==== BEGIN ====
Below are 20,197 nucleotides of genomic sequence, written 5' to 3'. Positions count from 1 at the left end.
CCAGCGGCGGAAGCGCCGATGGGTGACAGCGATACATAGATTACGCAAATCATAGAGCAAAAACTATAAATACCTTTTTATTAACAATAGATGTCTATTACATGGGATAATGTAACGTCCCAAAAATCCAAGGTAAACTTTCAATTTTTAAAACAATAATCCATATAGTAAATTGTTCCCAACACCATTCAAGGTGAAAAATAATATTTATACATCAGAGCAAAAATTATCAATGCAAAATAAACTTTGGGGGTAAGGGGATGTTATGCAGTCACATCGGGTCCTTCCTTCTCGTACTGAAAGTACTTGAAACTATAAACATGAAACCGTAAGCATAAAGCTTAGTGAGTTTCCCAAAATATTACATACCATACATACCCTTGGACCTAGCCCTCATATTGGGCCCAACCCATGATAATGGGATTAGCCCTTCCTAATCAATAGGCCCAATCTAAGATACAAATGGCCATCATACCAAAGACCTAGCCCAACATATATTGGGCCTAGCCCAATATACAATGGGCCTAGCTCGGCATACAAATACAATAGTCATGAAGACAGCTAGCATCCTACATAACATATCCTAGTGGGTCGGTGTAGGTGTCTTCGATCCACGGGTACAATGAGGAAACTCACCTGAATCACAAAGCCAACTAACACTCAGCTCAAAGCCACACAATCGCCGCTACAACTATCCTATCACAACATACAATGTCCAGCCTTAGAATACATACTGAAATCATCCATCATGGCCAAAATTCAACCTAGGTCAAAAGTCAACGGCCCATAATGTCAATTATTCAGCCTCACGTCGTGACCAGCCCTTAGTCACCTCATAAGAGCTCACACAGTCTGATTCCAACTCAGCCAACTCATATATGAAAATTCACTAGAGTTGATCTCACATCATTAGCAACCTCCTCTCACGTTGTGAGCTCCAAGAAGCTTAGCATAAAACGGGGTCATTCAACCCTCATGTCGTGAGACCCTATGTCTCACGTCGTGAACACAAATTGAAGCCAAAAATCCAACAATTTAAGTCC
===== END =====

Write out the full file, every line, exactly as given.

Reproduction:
Below are 20,197 nucleotides of genomic sequence, written 5' to 3'. Positions count from 1 at the left end.
CCAGCGGCGGAAGCGCCGATGGGTGACAGCGATACATAGATTACGCAAATCATAGAGCAAAAACTATAAATACCTTTTTATTAACAATAGATGTCTATTACATGGGATAATGTAACGTCCCAAAAATCCAAGGTAAACTTTCAATTTTTAAAACAATAATCCATATAGTAAATTGTTCCCAACACCATTCAAGGTGAAAAATAATATTTATACATCAGAGCAAAAATTATCAATGCAAAATAAACTTTGGGGGTAAGGGGATGTTATGCAGTCACATCGGGTCCTTCCTTCTCGTACTGAAAGTACTTGAAACTATAAACATGAAACCGTAAGCATAAAGCTTAGTGAGTTTCCCAAAATATTACATACCATACATACCCTTGGACCTAGCCCTCATATTGGGCCCAACCCATGATAATGGGATTAGCCCTTCCTAATCAATAGGCCCAATCTAAGATACAAATGGCCATCATACCAAAGACCTAGCCCAACATATATTGGGCCTAGCCCAATATACAATGGGCCTAGCTCGGCATACAAATACAATAGTCATGAAGACAGCTAGCATCCTACATAACATATCCTAGTGGGTCGGTGTAGGTGTCTTCGATCCACGGGTACAATGAGGAAACTCACCTGAATCACAAAGCCAACTAACACTCAGCTCAAAGCCACACAATCGCCGCTACAACTATCCTATCACAACATACAATGTCCAGCCTTAGAATACATACTGAAATCATCCATCATGGCCAAAATTCAACCTAGGTCAAAAGTCAACGGCCCATAATGTCAATTATTCAGCCTCACGTCGTGACCAGCCCTTAGTCACCTCATAAGAGCTCACACAGTCTGATTCCAACTCAGCCAACTCATATATGAAAATTCACTAGAGTTGATCTCACATCATTAGCAACCTCCTCTCACGTTGTGAGCTCCAAGAAGCTTAGCATAAAACGGGGTCATTCAACCCTCATGTCGTGAGACCCTATGTCTCACGTCGTGAACACAAATTGAAGCCAAAAATCCAACAATTTAAGTCC